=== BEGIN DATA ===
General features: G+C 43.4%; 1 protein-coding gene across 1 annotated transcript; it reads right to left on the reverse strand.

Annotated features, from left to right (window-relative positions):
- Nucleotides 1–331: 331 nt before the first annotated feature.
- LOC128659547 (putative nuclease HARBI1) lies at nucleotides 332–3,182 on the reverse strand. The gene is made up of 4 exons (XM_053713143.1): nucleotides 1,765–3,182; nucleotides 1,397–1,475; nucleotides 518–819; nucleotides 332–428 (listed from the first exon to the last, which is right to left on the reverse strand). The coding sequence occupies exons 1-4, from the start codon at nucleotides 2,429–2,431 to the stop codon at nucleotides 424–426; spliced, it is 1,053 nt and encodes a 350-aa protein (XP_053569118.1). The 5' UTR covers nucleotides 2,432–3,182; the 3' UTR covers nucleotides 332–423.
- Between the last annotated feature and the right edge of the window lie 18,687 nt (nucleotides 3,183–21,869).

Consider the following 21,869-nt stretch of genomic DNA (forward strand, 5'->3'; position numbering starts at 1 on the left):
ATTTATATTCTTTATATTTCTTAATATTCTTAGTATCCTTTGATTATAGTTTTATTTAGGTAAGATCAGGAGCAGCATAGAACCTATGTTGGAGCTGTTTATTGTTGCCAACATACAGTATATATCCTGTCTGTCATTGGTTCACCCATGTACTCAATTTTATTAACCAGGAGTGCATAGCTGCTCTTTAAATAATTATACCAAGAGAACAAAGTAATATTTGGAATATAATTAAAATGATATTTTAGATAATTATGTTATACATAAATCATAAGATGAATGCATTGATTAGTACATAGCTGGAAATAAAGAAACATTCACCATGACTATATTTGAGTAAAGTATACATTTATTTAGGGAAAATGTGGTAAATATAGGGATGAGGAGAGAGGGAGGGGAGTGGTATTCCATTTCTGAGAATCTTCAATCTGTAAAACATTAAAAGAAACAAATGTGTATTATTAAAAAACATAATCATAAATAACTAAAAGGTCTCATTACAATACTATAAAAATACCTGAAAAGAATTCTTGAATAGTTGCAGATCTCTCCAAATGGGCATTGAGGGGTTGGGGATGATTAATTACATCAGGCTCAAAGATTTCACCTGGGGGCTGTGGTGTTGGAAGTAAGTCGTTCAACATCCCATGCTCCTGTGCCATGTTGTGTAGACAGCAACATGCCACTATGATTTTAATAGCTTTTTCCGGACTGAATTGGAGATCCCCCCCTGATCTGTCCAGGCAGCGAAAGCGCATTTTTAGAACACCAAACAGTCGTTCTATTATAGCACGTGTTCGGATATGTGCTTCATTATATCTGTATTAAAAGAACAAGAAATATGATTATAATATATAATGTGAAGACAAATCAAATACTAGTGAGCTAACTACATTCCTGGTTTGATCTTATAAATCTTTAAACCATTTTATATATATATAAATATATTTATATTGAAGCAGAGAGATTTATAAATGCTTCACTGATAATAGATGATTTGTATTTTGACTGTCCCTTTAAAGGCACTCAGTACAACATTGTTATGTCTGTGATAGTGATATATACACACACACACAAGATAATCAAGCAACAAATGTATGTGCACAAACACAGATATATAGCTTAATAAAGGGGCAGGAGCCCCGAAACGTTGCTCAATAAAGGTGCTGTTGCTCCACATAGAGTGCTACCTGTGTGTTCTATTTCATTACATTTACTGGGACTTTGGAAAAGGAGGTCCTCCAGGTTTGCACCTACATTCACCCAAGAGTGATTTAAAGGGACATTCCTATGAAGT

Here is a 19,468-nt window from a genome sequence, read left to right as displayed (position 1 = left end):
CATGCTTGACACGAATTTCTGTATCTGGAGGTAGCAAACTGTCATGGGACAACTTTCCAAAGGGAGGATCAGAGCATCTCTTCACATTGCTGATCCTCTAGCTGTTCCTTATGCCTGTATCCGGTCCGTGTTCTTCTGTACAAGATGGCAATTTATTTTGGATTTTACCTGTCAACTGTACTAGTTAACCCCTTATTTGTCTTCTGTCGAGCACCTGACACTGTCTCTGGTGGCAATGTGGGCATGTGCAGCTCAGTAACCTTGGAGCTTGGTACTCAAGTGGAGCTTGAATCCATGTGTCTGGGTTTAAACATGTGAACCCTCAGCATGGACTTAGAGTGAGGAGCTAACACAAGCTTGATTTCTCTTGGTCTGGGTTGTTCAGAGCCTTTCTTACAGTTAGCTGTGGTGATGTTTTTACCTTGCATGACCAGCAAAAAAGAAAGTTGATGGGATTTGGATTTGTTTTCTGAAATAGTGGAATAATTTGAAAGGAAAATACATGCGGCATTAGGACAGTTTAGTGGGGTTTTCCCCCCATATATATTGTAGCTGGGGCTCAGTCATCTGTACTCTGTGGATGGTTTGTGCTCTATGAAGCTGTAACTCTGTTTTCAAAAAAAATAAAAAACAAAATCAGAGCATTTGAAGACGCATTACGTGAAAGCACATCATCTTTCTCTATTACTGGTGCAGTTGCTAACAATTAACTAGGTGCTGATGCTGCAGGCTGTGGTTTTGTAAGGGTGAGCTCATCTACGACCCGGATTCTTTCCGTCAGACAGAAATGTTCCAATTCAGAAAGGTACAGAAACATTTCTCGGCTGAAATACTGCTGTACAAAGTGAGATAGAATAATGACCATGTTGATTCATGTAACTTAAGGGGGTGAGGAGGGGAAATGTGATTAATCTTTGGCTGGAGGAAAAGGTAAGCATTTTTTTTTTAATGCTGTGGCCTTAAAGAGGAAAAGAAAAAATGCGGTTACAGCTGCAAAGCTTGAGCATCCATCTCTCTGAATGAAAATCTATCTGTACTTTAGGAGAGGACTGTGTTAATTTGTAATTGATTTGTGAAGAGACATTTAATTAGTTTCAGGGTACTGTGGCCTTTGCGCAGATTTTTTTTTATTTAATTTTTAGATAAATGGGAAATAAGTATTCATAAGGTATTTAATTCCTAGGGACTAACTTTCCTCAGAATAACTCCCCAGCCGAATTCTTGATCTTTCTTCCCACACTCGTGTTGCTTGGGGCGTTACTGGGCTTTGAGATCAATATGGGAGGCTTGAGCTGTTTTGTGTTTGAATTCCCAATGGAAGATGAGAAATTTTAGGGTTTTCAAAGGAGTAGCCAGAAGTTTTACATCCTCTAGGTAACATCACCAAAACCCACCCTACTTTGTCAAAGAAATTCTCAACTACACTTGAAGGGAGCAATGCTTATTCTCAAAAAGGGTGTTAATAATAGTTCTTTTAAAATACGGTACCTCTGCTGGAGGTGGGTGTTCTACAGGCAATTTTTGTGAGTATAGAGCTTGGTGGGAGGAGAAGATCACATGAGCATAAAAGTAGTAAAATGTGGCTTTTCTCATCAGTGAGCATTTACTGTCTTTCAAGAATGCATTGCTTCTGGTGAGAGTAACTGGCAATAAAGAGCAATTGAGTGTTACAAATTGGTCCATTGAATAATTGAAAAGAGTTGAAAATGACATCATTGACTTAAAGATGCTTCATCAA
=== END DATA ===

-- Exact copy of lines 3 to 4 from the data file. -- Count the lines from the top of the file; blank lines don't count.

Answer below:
- Nucleotides 1–331: 331 nt before the first annotated feature.
- LOC128659547 (putative nuclease HARBI1) lies at nucleotides 332–3,182 on the reverse strand. The gene is made up of 4 exons (XM_053713143.1): nucleotides 1,765–3,182; nucleotides 1,397–1,475; nucleotides 518–819; nucleotides 332–428 (listed from the first exon to the last, which is right to left on the reverse strand). The coding sequence occupies exons 1-4, from the start codon at nucleotides 2,429–2,431 to the stop codon at nucleotides 424–426; spliced, it is 1,053 nt and encodes a 350-aa protein (XP_053569118.1). The 5' UTR covers nucleotides 2,432–3,182; the 3' UTR covers nucleotides 332–423.